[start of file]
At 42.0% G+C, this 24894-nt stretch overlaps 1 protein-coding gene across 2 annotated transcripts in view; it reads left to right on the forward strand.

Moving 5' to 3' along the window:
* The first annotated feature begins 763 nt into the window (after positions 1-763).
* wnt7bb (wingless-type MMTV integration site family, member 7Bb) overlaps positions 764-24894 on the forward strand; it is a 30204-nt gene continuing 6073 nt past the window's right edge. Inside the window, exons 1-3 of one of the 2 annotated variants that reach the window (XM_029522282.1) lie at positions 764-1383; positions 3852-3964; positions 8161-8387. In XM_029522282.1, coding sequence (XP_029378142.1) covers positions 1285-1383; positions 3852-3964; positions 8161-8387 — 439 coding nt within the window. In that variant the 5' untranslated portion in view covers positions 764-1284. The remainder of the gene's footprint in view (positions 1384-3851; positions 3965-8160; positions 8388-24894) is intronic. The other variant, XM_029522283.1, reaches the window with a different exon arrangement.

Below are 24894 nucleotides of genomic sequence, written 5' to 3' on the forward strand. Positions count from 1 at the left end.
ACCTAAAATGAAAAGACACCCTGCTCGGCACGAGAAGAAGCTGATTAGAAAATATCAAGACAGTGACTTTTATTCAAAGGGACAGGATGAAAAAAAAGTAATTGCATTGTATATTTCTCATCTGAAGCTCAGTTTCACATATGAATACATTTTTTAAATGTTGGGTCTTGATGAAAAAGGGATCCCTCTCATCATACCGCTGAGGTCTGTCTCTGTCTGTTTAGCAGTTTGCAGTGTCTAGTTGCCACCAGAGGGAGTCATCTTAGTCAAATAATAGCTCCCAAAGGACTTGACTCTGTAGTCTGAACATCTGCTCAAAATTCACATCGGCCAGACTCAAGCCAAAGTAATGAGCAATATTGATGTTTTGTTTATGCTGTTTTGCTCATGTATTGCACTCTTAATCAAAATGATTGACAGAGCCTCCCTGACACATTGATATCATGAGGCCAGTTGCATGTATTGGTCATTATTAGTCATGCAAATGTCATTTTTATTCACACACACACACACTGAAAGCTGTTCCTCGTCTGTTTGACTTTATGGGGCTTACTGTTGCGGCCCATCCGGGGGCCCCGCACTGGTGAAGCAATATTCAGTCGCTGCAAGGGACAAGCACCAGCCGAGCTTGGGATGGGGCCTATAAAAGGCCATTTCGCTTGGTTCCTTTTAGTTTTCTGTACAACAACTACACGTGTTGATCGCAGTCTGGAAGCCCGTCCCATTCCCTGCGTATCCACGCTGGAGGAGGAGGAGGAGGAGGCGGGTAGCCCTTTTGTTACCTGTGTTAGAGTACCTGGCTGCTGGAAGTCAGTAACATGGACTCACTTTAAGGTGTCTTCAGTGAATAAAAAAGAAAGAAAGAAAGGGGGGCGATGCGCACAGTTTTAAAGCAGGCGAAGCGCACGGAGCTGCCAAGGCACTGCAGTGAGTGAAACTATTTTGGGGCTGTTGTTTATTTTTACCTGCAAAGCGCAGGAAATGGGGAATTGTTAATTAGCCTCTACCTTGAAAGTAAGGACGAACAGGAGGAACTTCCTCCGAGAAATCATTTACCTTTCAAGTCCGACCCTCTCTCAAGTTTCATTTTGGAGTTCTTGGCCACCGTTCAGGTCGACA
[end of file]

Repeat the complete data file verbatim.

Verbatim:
At 42.0% G+C, this 24894-nt stretch overlaps 1 protein-coding gene across 2 annotated transcripts in view; it reads left to right on the forward strand.

Moving 5' to 3' along the window:
* The first annotated feature begins 763 nt into the window (after positions 1-763).
* wnt7bb (wingless-type MMTV integration site family, member 7Bb) overlaps positions 764-24894 on the forward strand; it is a 30204-nt gene continuing 6073 nt past the window's right edge. Inside the window, exons 1-3 of one of the 2 annotated variants that reach the window (XM_029522282.1) lie at positions 764-1383; positions 3852-3964; positions 8161-8387. In XM_029522282.1, coding sequence (XP_029378142.1) covers positions 1285-1383; positions 3852-3964; positions 8161-8387 — 439 coding nt within the window. In that variant the 5' untranslated portion in view covers positions 764-1284. The remainder of the gene's footprint in view (positions 1384-3851; positions 3965-8160; positions 8388-24894) is intronic. The other variant, XM_029522283.1, reaches the window with a different exon arrangement.

Below are 24894 nucleotides of genomic sequence, written 5' to 3' on the forward strand. Positions count from 1 at the left end.
ACCTAAAATGAAAAGACACCCTGCTCGGCACGAGAAGAAGCTGATTAGAAAATATCAAGACAGTGACTTTTATTCAAAGGGACAGGATGAAAAAAAAGTAATTGCATTGTATATTTCTCATCTGAAGCTCAGTTTCACATATGAATACATTTTTTAAATGTTGGGTCTTGATGAAAAAGGGATCCCTCTCATCATACCGCTGAGGTCTGTCTCTGTCTGTTTAGCAGTTTGCAGTGTCTAGTTGCCACCAGAGGGAGTCATCTTAGTCAAATAATAGCTCCCAAAGGACTTGACTCTGTAGTCTGAACATCTGCTCAAAATTCACATCGGCCAGACTCAAGCCAAAGTAATGAGCAATATTGATGTTTTGTTTATGCTGTTTTGCTCATGTATTGCACTCTTAATCAAAATGATTGACAGAGCCTCCCTGACACATTGATATCATGAGGCCAGTTGCATGTATTGGTCATTATTAGTCATGCAAATGTCATTTTTATTCACACACACACACACTGAAAGCTGTTCCTCGTCTGTTTGACTTTATGGGGCTTACTGTTGCGGCCCATCCGGGGGCCCCGCACTGGTGAAGCAATATTCAGTCGCTGCAAGGGACAAGCACCAGCCGAGCTTGGGATGGGGCCTATAAAAGGCCATTTCGCTTGGTTCCTTTTAGTTTTCTGTACAACAACTACACGTGTTGATCGCAGTCTGGAAGCCCGTCCCATTCCCTGCGTATCCACGCTGGAGGAGGAGGAGGAGGAGGCGGGTAGCCCTTTTGTTACCTGTGTTAGAGTACCTGGCTGCTGGAAGTCAGTAACATGGACTCACTTTAAGGTGTCTTCAGTGAATAAAAAAGAAAGAAAGAAAGGGGGGCGATGCGCACAGTTTTAAAGCAGGCGAAGCGCACGGAGCTGCCAAGGCACTGCAGTGAGTGAAACTATTTTGGGGCTGTTGTTTATTTTTACCTGCAAAGCGCAGGAAATGGGGAATTGTTAATTAGCCTCTACCTTGAAAGTAAGGACGAACAGGAGGAACTTCCTCCGAGAAATCATTTACCTTTCAAGTCCGACCCTCTCTCAAGTTTCATTTTGGAGTTCTTGGCCACCGTTCAGGTCGACA